born November 4, 1931
Hana Pollaková one month after liberation, June 1945 (private collection)
Hana Pollaková grew up near Prague. Her parents divorced when she was young, and she lived with her father. In 1939, the German occupation seized her father’s farm. After that, Hana and her father lived with relatives in Prague. Hana’s mother, with whom she also lived for a time, was deported to the Łódz´ Ghetto in October 1941. Hana’s father was assigned to the “construction detachment” in the Theresienstadt Ghetto. Six months later, in June 1942, nine-year-old Hana saw her father again when she was also deported to the ghetto. At Theresienstadt, children were housed in separate children’s residences. Ella, a staff member in the girls’ residence, married Hana’s father in the ghetto, and took Hana under her wing. Hana was sustained by her friendships with her roommates, by music performances, and by her role in “Brundibár,” a children’s opera.
Hana Pollaková, 1940 (private collection)
In October 1944, Hana, Ella, Hana’s aunt, and her friend Helga were all transferred to Auschwitz-Birkenau. During the selection, Ella claimed that Hana was older than her actual age. Hana was then assigned to the group of women who were supposed to carry out forced labor. Hana‘s aunt was deemed by the SS to be “not fit for labor,” and was killed in the gas chamber immediately on arrival. A week later, Hana, Ella and Helga were transferred to the Oederan subcamp of Flossenbürg in eastern Germany. They worked as forced laborers in a munitions factory. After the horror of Auschwitz, the transfer to Oederan seemed to Hana at first to be a welcome improvement. The prisoners received some food on arrival; the factory was heated; and the lodgings were less crowded. However, soon Hana was again suffering from hunger. During air raids, Hana and the other workers were locked in the factory. After the camp was dissolved, thirteen-year-old Hana, Ella and Helga were returned to Theresienstadt. They were liberated there some time later.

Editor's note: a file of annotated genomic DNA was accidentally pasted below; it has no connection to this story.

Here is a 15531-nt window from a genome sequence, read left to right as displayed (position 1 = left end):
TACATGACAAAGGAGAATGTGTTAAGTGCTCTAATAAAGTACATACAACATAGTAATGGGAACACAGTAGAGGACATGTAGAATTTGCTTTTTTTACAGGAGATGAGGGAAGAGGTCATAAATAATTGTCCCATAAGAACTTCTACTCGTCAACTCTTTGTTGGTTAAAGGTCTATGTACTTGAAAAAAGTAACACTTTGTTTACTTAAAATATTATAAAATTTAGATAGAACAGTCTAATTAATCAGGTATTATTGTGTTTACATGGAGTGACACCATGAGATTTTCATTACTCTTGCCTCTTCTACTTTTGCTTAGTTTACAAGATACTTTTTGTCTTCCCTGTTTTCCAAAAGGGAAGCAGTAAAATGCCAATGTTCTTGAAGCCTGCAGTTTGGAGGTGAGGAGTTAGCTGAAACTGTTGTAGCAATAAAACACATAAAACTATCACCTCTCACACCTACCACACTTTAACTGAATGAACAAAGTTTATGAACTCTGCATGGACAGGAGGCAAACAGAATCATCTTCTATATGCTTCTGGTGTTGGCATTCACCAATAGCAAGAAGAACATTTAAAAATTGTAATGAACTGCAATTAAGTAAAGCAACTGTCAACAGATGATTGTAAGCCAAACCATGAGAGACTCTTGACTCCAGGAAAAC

After the end of the war, Hana Pollaková waited in vain for her parents’ return. She first lived with Ella in Prague, and in 1949 emigrated to Israel. She trained as a childcare worker and lived on a kibbutz. After divorcing her first husband, she married Haim Drori. She had six children, of whom two were adopted. Since the 1980s, Hana Drori has been meeting regularly with friends from the Theriesenstadt residence for girls.
Hana Pollaková during her training as a childcare worker, 1951 (private collection)
Hana Drori with her husband at the annual meeting of former prisoners at the Flossenbürg Concentration Camp Memorial, 2012 (Flossenbürg Concentration Camp Memorial)